[web-devel] Hamlet variable interpolation syntax [previously: A few questions about Yesod]

Michael Snoyman michael at snoyman.com
Fri Dec 31 09:06:42 CET 2010

OK, I've put up a Wiki page[1] to discuss all of these changes. I
think I've put a summary of all the proposals brought up so far; if
anyone sees something missing, go ahead and edit it. Feel free to add
discussions inline (I think that's better than the discuss page for


[1] http://wiki.yesodweb.com/Hamlet%200.7%20changes

On Fri, Dec 31, 2010 at 9:18 AM, Aur Saraf <sonoflilit at gmail.com> wrote:
> While we're on the topic of breaking changes to Cassius:
> This week I've heard a lecture about Sass[1] and Less[2].
> [1] http://sass-lang.com/
> [2] http://lesscss.org/
> This is Sass:
> #navbar {
>  $navbar-width: 800px;
>  $items: 5;
>  $navbar-color: #ce4dd6;
>  width: $navbar-width;
>  border-bottom: 2px solid $navbar-color;
>  li {
>    float: left;
>    width: $navbar-width/$items - 10px;
>    background-color:
>      lighten($navbar-color, 20%);
>    &:hover {
>      background-color:
>        lighten($navbar-color, 10%);
>    }
>  }
> }
> Less is very similar.
> There are a few things I've learned:
> 1. Sass used to have a whitespace-is-significant syntax, but then
> switched to a CSS-superset syntax like Less, because it let people
> port their existing CSS by... doing nothing. Remembering all the times
> I've had to translate CSS to Cassius by hand, I think we should at
> least have a program like Python's 2to3 that translates a block of CSS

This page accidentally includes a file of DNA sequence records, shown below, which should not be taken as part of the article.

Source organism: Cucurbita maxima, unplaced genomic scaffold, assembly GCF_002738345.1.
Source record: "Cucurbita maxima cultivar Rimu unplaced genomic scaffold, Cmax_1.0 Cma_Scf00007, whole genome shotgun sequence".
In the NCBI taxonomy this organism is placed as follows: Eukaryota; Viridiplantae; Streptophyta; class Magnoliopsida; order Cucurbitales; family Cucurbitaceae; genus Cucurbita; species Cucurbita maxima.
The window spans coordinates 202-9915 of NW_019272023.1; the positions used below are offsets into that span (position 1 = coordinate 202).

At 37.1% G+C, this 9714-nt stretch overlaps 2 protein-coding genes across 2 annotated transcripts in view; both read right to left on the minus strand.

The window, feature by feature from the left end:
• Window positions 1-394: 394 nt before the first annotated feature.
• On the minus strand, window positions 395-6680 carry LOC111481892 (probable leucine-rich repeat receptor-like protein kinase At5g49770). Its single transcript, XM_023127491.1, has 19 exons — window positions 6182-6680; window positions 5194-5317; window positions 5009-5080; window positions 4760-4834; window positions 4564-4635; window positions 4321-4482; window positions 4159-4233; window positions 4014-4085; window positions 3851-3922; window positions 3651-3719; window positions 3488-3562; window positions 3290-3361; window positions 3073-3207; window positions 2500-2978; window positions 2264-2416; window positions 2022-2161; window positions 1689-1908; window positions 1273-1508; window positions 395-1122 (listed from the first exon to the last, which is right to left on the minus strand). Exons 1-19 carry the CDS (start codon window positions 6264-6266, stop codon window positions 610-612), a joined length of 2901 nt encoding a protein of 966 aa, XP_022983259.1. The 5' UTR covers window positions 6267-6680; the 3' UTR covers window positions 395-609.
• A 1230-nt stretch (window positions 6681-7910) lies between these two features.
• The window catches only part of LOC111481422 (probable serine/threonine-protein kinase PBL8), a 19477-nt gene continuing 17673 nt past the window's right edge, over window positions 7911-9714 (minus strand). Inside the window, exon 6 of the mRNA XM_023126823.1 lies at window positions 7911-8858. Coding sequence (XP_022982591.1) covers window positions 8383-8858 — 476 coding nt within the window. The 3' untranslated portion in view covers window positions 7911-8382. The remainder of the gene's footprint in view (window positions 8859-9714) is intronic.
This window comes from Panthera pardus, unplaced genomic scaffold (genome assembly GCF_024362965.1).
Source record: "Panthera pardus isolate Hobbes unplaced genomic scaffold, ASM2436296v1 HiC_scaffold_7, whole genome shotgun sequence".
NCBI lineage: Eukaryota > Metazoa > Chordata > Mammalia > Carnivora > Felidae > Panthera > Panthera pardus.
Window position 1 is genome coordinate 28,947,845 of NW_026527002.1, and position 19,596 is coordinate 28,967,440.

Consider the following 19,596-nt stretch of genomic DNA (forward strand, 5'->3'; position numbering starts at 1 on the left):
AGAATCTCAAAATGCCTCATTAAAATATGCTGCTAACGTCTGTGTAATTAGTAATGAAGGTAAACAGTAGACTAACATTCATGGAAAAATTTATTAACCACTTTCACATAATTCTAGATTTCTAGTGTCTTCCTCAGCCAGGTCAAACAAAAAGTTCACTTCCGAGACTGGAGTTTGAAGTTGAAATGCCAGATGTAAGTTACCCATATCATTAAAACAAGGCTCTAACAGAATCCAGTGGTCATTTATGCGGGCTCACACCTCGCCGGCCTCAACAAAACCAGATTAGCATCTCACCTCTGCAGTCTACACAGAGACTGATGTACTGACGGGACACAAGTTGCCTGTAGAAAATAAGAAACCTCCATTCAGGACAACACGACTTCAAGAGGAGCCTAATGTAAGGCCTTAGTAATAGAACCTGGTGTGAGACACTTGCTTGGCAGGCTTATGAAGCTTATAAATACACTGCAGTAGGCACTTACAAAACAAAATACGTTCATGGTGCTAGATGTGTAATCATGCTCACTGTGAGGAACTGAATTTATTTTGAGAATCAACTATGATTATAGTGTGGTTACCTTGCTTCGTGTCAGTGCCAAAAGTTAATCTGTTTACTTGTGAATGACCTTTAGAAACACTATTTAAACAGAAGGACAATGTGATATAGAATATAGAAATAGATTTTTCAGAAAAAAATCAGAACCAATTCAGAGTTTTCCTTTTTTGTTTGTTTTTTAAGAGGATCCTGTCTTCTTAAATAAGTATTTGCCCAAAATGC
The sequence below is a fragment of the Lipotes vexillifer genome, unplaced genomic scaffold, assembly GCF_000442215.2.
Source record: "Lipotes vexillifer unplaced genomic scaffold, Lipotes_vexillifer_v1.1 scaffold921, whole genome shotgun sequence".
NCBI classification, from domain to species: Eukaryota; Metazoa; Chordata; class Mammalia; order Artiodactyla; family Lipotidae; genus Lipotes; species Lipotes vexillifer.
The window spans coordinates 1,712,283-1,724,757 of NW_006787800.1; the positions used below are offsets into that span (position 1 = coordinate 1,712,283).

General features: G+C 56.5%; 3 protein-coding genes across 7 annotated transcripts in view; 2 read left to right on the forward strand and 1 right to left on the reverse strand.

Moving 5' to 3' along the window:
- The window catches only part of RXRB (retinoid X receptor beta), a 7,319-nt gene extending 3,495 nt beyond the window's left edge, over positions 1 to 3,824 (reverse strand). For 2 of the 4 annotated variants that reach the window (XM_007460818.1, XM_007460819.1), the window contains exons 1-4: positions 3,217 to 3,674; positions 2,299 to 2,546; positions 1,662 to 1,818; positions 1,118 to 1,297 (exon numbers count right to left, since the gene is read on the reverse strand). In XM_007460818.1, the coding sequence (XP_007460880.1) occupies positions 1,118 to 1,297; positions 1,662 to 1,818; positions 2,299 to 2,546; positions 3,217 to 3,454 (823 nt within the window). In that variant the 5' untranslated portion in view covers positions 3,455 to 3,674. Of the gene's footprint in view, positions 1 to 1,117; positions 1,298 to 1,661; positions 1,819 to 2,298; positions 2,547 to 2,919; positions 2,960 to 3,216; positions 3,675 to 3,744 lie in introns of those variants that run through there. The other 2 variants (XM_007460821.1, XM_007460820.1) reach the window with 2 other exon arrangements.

> to Cassius, if not move to the Sass syntax.
> 2. Sass supports some nifty features that I wished Cassius had
> (inheritance and mixins, numerical and color math, mixins with
> parameters which are like functions...)
> 3. Sass has Compass[3][4], which is sort of a standard library for
> CSS, with battle-tested classes that you can mix into your CSS for
> doing things you tend to do a lot and for doing things in a manner
> supported as cross-browser as possible. A lot of times, when writing
> CSS, I wish I'd have that. So that's another point for supporting Sass
> syntax.
> [3] http://compass-style.org/
> [4] An example (implementation of a) Compass function:
> @mixin hide-text {
>  $approximate_em_value: 12px / 1em;
>  $wider_than_any_screen: -9999em;
>  text-indent: $wider_than_any_screen * $approximate_em_value;
>  overflow: hidden;
>  text-align: left; }
> To support Sass syntax, we could either parse it, which is as
> complicated as parsing CSS, and then reimplement Sass's logic, which
> isn't very hard but would require us to chase it as it changes, or we
> could use a plaintext-with-variable-interpolation parser and feed that
> to the Sass toolset (without any harm to the type safety of the code,
> and with options to run Sass either in compile-time or in run-time,
> but it would require the user to install ruby and Sass).
> Of course, Sass support could be added quite easily on a per-project
> basis (and I just might do that soon for one of mine), but as I've
> showed, there are some serious advantages to making it default.
>  -- Aur

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